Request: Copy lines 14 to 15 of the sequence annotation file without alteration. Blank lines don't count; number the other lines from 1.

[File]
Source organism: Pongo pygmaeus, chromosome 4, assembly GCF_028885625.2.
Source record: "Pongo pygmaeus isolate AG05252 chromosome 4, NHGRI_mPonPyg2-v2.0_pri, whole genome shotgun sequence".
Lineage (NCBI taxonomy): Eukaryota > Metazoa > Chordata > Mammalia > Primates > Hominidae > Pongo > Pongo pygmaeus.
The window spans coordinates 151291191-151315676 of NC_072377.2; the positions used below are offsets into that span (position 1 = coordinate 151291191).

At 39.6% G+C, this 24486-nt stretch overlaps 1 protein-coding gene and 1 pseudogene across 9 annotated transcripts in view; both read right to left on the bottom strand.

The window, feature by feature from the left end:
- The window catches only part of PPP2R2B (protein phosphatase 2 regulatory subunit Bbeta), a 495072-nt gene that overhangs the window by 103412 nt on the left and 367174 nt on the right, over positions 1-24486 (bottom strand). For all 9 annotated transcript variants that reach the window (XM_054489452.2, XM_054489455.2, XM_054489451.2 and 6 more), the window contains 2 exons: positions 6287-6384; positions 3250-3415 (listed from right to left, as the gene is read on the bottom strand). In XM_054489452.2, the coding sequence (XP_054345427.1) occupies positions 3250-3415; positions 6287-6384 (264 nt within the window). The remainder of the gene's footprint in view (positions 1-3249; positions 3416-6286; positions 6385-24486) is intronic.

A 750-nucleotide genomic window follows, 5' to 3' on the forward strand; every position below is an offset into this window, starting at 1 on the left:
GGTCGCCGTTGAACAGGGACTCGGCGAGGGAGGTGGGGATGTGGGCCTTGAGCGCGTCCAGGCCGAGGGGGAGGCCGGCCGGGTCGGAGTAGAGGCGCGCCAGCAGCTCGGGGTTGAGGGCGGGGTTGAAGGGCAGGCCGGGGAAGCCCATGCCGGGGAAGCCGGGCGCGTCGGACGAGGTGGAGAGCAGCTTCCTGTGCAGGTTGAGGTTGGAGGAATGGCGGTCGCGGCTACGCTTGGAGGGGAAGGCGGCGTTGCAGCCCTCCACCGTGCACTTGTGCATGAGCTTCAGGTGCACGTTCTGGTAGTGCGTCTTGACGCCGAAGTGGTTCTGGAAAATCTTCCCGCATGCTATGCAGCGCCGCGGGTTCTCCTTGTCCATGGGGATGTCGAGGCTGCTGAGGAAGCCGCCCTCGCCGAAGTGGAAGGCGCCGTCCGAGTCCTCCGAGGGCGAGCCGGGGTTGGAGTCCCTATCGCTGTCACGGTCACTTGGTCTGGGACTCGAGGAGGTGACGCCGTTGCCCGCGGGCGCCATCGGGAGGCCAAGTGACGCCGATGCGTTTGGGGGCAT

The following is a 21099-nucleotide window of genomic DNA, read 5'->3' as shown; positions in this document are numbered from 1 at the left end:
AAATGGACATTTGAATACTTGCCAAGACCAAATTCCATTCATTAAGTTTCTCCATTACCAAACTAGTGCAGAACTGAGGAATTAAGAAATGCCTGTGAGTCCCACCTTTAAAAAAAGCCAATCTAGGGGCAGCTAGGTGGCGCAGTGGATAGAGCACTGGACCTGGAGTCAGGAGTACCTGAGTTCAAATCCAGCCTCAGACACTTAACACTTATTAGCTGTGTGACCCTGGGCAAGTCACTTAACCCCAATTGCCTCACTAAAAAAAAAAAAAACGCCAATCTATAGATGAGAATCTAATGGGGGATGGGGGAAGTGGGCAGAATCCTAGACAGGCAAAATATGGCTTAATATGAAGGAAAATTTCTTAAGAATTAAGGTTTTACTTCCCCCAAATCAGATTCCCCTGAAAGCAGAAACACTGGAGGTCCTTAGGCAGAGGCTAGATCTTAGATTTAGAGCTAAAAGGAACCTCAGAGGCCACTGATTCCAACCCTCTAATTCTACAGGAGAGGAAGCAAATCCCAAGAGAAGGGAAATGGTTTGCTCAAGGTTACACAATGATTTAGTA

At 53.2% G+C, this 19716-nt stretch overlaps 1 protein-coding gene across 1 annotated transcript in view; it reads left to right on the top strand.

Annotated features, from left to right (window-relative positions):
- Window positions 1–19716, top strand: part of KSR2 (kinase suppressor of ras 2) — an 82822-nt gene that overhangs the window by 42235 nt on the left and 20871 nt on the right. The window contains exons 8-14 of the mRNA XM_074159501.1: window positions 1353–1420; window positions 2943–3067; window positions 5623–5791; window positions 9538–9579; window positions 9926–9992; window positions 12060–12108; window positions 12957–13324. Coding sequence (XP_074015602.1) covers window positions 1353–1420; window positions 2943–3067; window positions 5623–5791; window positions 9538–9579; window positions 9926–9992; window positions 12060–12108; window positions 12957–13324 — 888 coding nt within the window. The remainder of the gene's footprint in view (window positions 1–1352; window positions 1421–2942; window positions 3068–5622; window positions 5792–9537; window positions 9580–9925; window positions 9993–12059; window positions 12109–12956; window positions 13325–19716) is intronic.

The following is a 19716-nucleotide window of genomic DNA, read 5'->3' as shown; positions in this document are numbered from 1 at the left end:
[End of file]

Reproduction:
- Window positions 1–19716, top strand: part of KSR2 (kinase suppressor of ras 2) — an 82822-nt gene that overhangs the window by 42235 nt on the left and 20871 nt on the right. The window contains exons 8-14 of the mRNA XM_074159501.1: window positions 1353–1420; window positions 2943–3067; window positions 5623–5791; window positions 9538–9579; window positions 9926–9992; window positions 12060–12108; window positions 12957–13324. Coding sequence (XP_074015602.1) covers window positions 1353–1420; window positions 2943–3067; window positions 5623–5791; window positions 9538–9579; window positions 9926–9992; window positions 12060–12108; window positions 12957–13324 — 888 coding nt within the window. The remainder of the gene's footprint in view (window positions 1–1352; window positions 1421–2942; window positions 3068–5622; window positions 5792–9537; window positions 9580–9925; window positions 9993–12059; window positions 12109–12956; window positions 13325–19716) is intronic.

The following is a 19716-nucleotide window of genomic DNA, read 5'->3' as shown; positions in this document are numbered from 1 at the left end: